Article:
Double trouble, double fun

It was just after hurricane Ivan that Pam Smith discovered she was pregnant with twins. She and husband Russell were delighted because they had been together 23 years and had given up on the idea of ever having children. “Twins run in my family,” explains Pam, “my grandparents had 12 children with three sets of twins.”

Two years later she became pregnant again with another set of twins and this time she admits it was a bit of a shock. “Especially as being here I had no support system such as family and already had two babies, but you just got to get on with it. You can tell how busy we were once we had our second set of twins, because with the first two it was so exciting and we videoed everything, but just did not have the time with the second set.”

The Smith children are Luke and Matthew, aged six, and Gabriel and Olivia, who are three. Having an almost instant large family has its advantages though, as Pam says “I only had to be pregnant twice!”

Being a full-time mother to a young family has it ups and downs. “When I see stars like Angeline Jolie with her kids, I think it’s just not like that, it’s not real life. If you had talked to me yesterday you might have found me crying, as it was just one of those days where they were all crying and whining and it can get on top of you. I’ve not got Mum to call to say ‘take them off my hands for an hour.’ So it can be hard.”

One of the things with a large family is that things never quite happen the way you plan them. You also have to forget the idea of being a perfect mum. They do have a certain amount of routine as a family in terms of getting up, bedtimes and the fact that they always eat together, but otherwise no two days are ever quite the same. As the children get older they all want different food and different clothes and “if one gets something they all get something and if one gets sick they all get sick.”

As a mum, Pam tends to mix with other families who have lots of children, “because my four can be just a bit scary to singleton families. Most of the families I know have four or five children so they all play together because they are used to being in large groups. Everywhere I go my first question is usually ‘do you mind if I bring all four?’”

She says the advantages of a large family close together in ages is that they are like a little pack and that they are best friends. “Because there are four of them they have to learn from very young that they have to share and they have to learn to be patient.”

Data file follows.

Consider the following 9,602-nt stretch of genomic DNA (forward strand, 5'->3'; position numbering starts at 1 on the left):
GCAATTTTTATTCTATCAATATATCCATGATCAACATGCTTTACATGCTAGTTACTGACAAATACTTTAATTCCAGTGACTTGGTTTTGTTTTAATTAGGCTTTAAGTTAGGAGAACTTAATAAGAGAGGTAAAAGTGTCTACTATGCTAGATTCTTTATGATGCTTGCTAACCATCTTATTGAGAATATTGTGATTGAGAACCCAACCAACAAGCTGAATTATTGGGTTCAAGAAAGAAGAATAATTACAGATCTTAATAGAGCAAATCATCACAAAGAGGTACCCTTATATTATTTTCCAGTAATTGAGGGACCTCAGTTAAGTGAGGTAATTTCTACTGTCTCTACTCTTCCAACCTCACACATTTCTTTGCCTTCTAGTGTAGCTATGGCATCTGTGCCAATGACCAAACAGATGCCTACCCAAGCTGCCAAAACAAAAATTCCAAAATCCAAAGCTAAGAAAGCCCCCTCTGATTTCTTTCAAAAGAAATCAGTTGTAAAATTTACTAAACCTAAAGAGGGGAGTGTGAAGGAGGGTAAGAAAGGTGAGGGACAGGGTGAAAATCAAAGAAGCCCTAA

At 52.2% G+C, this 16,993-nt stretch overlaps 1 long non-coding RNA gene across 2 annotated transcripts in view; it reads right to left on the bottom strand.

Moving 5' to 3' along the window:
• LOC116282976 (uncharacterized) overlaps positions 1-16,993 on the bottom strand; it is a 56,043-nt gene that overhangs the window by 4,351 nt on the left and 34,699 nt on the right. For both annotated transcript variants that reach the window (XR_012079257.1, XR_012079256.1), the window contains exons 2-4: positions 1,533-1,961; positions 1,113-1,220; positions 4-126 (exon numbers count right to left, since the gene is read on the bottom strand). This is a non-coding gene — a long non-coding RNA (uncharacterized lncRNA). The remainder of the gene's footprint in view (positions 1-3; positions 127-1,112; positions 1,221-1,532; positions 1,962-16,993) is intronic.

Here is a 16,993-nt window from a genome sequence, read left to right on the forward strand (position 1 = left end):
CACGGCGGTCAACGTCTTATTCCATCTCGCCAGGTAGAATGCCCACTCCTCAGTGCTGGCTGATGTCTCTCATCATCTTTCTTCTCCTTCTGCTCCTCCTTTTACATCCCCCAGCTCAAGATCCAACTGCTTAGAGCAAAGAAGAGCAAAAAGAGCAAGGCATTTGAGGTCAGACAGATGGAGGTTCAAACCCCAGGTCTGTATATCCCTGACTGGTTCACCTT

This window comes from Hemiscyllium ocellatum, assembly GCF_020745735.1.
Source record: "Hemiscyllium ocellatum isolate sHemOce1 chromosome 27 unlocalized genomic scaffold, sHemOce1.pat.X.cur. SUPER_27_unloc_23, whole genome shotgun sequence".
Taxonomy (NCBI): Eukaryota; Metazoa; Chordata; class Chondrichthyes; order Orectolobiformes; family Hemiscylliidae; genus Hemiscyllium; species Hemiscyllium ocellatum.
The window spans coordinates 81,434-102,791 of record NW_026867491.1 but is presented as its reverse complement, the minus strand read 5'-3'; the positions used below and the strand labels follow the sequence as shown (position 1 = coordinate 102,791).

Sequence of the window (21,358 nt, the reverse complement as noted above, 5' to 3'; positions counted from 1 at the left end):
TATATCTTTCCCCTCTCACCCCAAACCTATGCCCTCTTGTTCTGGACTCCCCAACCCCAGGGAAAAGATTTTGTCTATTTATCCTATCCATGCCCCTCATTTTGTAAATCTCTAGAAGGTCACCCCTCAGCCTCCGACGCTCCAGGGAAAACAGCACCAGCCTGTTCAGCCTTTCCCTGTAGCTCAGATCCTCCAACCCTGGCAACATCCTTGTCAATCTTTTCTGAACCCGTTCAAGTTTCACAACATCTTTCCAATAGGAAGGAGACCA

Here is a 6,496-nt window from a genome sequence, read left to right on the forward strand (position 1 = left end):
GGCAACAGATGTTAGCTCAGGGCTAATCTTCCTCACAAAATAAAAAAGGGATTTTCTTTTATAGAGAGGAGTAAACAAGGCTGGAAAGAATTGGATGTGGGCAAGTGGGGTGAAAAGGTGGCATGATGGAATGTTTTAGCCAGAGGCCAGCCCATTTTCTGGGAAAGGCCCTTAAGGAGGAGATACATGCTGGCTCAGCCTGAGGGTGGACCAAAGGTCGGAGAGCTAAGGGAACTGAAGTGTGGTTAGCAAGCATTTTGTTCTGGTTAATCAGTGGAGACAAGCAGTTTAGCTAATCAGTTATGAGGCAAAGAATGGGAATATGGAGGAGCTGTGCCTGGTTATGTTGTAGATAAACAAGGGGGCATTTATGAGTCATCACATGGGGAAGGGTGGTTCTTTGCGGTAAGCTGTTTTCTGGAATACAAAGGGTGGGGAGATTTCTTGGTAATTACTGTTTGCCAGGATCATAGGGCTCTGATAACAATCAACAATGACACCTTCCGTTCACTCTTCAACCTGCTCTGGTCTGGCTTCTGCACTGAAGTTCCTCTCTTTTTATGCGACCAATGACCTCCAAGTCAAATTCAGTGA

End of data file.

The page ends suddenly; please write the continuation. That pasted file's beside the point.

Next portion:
As a mum she worries that sometimes she does not have enough time to spend with each of the children individually, but she says what is great is that she has a different type of relationship with each of them and does different things with each child.

There is no doubt having a large family is physically draining and she is constantly busy, but her husband is marvellous and when she needs a break he is there to take the kids off her hands.

Another thing about having two sets of twins is that they get attention wherever they go. Pam jokes, “I used to think it was because I was the worst dressed woman on Island. That is definitely another aspect of having a large family you have to put the kids first so you have less time to do things for yourself.”

She really appreciates being a mother here, as it is so much nicer that in Manchester where they come from.

“I think the whole Island is a support system and its fantastic for bringing up children. The kids are always outside playing.” Nowadays Pam and her husband try and get a bit of time to themselves to go out to the cinema or go for a meal.

When they need a break they take off to the Reef Resort. “That’s where I will be on Mother’s Day, in the swimming pool. You can get a rest there as there is something there to occupy the whole family. It’s like a second home to us.”

At the end of the day she says, “We got a puppy at Easter to join the family and we call him Lucky and I think we are very lucky, my children are well fed, happy and we live in a beautiful place. Being a mum is my full-time job; there are no holidays, no sick time, but it’s priceless.”

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